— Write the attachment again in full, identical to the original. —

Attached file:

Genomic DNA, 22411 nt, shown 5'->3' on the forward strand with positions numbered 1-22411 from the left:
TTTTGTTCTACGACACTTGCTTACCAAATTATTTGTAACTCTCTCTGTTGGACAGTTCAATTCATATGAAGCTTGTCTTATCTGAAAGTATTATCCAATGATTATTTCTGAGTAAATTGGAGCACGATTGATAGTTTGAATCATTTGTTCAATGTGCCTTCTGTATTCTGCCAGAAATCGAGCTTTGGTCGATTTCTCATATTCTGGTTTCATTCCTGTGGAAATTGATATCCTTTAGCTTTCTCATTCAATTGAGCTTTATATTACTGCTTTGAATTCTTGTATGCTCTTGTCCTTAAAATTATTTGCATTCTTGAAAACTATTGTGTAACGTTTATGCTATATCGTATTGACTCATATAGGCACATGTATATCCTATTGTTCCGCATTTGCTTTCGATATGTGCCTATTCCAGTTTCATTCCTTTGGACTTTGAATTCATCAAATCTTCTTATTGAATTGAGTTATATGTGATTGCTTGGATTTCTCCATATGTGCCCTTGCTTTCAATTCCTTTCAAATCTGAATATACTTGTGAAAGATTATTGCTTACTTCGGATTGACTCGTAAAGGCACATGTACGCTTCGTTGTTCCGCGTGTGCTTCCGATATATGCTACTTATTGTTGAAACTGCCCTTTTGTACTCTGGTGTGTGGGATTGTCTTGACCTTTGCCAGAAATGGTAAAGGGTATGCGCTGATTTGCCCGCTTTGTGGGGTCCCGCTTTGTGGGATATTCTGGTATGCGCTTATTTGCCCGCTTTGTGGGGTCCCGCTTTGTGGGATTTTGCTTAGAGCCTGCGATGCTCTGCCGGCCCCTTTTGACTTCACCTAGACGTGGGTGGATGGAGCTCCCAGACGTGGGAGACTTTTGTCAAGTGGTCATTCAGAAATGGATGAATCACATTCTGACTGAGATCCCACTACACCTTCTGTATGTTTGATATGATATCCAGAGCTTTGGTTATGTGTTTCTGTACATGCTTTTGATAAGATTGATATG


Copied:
Genomic DNA, 22411 nt, shown 5'->3' on the forward strand with positions numbered 1-22411 from the left:
TTTTGTTCTACGACACTTGCTTACCAAATTATTTGTAACTCTCTCTGTTGGACAGTTCAATTCATATGAAGCTTGTCTTATCTGAAAGTATTATCCAATGATTATTTCTGAGTAAATTGGAGCACGATTGATAGTTTGAATCATTTGTTCAATGTGCCTTCTGTATTCTGCCAGAAATCGAGCTTTGGTCGATTTCTCATATTCTGGTTTCATTCCTGTGGAAATTGATATCCTTTAGCTTTCTCATTCAATTGAGCTTTATATTACTGCTTTGAATTCTTGTATGCTCTTGTCCTTAAAATTATTTGCATTCTTGAAAACTATTGTGTAACGTTTATGCTATATCGTATTGACTCATATAGGCACATGTATATCCTATTGTTCCGCATTTGCTTTCGATATGTGCCTATTCCAGTTTCATTCCTTTGGACTTTGAATTCATCAAATCTTCTTATTGAATTGAGTTATATGTGATTGCTTGGATTTCTCCATATGTGCCCTTGCTTTCAATTCCTTTCAAATCTGAATATACTTGTGAAAGATTATTGCTTACTTCGGATTGACTCGTAAAGGCACATGTACGCTTCGTTGTTCCGCGTGTGCTTCCGATATATGCTACTTATTGTTGAAACTGCCCTTTTGTACTCTGGTGTGTGGGATTGTCTTGACCTTTGCCAGAAATGGTAAAGGGTATGCGCTGATTTGCCCGCTTTGTGGGGTCCCGCTTTGTGGGATATTCTGGTATGCGCTTATTTGCCCGCTTTGTGGGGTCCCGCTTTGTGGGATTTTGCTTAGAGCCTGCGATGCTCTGCCGGCCCCTTTTGACTTCACCTAGACGTGGGTGGATGGAGCTCCCAGACGTGGGAGACTTTTGTCAAGTGGTCATTCAGAAATGGATGAATCACATTCTGACTGAGATCCCACTACACCTTCTGTATGTTTGATATGATATCCAGAGCTTTGGTTATGTGTTTCTGTACATGCTTTTGATAAGATTGATATG